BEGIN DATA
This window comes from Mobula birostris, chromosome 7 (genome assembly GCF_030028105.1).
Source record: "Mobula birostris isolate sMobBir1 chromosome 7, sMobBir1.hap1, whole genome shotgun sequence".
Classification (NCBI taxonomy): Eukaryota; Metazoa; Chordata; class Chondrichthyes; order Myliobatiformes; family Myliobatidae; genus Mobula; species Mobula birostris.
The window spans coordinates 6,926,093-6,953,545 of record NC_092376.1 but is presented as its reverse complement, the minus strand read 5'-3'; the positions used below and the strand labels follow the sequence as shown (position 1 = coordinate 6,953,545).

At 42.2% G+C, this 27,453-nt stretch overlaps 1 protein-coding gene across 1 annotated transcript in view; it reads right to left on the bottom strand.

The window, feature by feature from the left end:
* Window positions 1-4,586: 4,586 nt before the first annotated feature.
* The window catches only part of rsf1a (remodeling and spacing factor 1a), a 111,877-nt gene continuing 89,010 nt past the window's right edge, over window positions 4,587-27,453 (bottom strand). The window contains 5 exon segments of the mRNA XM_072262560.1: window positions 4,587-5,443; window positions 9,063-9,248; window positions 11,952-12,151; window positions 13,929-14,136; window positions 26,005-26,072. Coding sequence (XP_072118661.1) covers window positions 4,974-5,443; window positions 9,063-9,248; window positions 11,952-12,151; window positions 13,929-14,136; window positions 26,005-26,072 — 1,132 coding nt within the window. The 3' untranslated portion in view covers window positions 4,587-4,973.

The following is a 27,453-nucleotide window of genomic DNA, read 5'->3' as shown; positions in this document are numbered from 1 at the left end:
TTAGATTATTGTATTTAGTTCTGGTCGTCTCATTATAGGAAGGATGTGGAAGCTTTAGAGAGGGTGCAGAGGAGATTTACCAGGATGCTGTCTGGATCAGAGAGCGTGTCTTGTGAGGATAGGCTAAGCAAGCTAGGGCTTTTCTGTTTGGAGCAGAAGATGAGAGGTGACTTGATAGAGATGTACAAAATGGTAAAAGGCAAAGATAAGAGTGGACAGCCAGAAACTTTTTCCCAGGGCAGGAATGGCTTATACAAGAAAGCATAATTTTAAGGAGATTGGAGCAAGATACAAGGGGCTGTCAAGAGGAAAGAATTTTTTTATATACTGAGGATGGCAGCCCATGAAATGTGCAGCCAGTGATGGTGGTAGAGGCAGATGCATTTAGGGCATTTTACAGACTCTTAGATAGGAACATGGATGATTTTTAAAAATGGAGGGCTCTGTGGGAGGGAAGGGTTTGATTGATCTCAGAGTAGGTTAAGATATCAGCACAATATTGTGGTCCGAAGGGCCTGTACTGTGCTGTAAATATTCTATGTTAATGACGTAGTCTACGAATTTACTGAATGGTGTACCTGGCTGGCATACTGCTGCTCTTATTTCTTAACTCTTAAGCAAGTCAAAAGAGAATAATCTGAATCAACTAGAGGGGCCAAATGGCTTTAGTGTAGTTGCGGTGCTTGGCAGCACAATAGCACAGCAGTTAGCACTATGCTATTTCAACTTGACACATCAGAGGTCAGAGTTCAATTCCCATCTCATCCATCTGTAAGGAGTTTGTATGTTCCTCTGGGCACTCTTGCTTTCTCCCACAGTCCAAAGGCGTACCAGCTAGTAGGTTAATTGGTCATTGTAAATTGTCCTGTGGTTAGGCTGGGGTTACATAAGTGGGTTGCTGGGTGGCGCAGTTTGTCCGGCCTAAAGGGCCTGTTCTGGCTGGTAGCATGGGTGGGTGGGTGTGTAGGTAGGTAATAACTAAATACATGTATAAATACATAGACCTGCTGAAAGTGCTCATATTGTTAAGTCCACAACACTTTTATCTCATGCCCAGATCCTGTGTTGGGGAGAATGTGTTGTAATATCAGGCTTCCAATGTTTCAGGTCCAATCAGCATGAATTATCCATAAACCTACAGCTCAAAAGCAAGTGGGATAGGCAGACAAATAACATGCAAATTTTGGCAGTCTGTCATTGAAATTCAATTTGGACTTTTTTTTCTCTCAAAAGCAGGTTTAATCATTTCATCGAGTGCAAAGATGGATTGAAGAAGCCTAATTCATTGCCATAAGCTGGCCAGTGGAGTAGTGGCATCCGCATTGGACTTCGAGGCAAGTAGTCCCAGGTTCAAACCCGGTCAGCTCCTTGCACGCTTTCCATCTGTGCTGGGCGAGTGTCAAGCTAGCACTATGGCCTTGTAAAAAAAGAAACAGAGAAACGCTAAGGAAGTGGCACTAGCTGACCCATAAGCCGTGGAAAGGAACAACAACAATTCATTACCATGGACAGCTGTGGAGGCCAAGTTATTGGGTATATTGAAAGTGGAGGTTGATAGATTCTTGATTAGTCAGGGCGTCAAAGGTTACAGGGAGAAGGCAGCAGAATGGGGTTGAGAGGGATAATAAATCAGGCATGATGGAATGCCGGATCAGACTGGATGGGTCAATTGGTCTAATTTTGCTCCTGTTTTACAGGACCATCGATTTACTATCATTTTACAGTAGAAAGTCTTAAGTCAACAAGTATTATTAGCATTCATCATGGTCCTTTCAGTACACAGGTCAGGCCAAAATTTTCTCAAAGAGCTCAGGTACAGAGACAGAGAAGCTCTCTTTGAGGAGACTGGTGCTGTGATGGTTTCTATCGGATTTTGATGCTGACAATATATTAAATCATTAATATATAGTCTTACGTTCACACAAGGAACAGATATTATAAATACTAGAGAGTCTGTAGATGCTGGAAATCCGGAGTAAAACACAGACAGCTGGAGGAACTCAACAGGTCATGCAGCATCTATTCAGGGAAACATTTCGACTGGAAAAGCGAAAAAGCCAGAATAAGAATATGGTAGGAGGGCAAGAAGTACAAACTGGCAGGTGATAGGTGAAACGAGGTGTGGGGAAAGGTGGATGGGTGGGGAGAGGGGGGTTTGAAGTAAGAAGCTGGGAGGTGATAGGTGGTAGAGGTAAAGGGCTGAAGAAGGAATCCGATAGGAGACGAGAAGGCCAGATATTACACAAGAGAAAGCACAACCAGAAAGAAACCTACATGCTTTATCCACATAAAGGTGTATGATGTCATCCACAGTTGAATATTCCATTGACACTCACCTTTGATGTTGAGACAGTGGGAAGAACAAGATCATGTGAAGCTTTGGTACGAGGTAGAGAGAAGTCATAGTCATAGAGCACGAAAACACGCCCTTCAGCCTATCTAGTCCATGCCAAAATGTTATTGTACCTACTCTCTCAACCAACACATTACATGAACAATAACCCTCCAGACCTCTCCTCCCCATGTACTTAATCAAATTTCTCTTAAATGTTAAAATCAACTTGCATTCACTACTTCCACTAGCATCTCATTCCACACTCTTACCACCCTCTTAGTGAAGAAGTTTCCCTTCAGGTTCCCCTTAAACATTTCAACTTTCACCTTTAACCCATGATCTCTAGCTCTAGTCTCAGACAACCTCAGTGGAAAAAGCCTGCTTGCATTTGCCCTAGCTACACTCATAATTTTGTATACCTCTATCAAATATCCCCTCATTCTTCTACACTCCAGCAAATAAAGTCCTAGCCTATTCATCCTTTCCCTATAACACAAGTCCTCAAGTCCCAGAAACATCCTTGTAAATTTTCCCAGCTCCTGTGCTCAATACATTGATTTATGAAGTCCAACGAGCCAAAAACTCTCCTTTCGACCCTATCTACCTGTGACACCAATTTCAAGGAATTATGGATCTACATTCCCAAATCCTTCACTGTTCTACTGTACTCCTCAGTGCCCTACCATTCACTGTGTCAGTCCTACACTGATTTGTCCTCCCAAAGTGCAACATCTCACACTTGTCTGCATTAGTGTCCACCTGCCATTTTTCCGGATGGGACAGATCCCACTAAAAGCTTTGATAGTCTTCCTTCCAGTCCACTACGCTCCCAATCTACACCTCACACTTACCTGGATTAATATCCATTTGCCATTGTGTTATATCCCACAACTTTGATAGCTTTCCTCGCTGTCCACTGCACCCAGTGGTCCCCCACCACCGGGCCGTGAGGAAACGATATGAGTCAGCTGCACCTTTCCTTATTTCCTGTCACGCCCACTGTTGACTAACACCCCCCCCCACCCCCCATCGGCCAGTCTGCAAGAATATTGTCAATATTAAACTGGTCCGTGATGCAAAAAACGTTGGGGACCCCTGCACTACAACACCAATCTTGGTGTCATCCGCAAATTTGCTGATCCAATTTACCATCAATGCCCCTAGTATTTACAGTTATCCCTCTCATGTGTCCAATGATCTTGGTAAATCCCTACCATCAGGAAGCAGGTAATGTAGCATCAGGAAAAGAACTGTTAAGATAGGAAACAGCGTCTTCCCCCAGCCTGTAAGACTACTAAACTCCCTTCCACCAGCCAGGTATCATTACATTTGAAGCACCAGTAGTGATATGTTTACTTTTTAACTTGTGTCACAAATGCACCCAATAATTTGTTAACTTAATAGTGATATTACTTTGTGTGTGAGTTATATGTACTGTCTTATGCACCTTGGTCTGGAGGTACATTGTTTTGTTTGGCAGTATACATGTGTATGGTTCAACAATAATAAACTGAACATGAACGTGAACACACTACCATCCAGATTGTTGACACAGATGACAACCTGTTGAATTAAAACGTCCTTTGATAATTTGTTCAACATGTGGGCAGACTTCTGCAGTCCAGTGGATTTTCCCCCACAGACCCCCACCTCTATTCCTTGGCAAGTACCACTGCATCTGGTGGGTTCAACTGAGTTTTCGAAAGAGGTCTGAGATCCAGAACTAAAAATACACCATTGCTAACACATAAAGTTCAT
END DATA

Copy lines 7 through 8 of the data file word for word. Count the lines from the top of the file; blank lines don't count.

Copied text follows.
* Window positions 1-4,586: 4,586 nt before the first annotated feature.
* The window catches only part of rsf1a (remodeling and spacing factor 1a), a 111,877-nt gene continuing 89,010 nt past the window's right edge, over window positions 4,587-27,453 (bottom strand). The window contains 5 exon segments of the mRNA XM_072262560.1: window positions 4,587-5,443; window positions 9,063-9,248; window positions 11,952-12,151; window positions 13,929-14,136; window positions 26,005-26,072. Coding sequence (XP_072118661.1) covers window positions 4,974-5,443; window positions 9,063-9,248; window positions 11,952-12,151; window positions 13,929-14,136; window positions 26,005-26,072 — 1,132 coding nt within the window. The 3' untranslated portion in view covers window positions 4,587-4,973.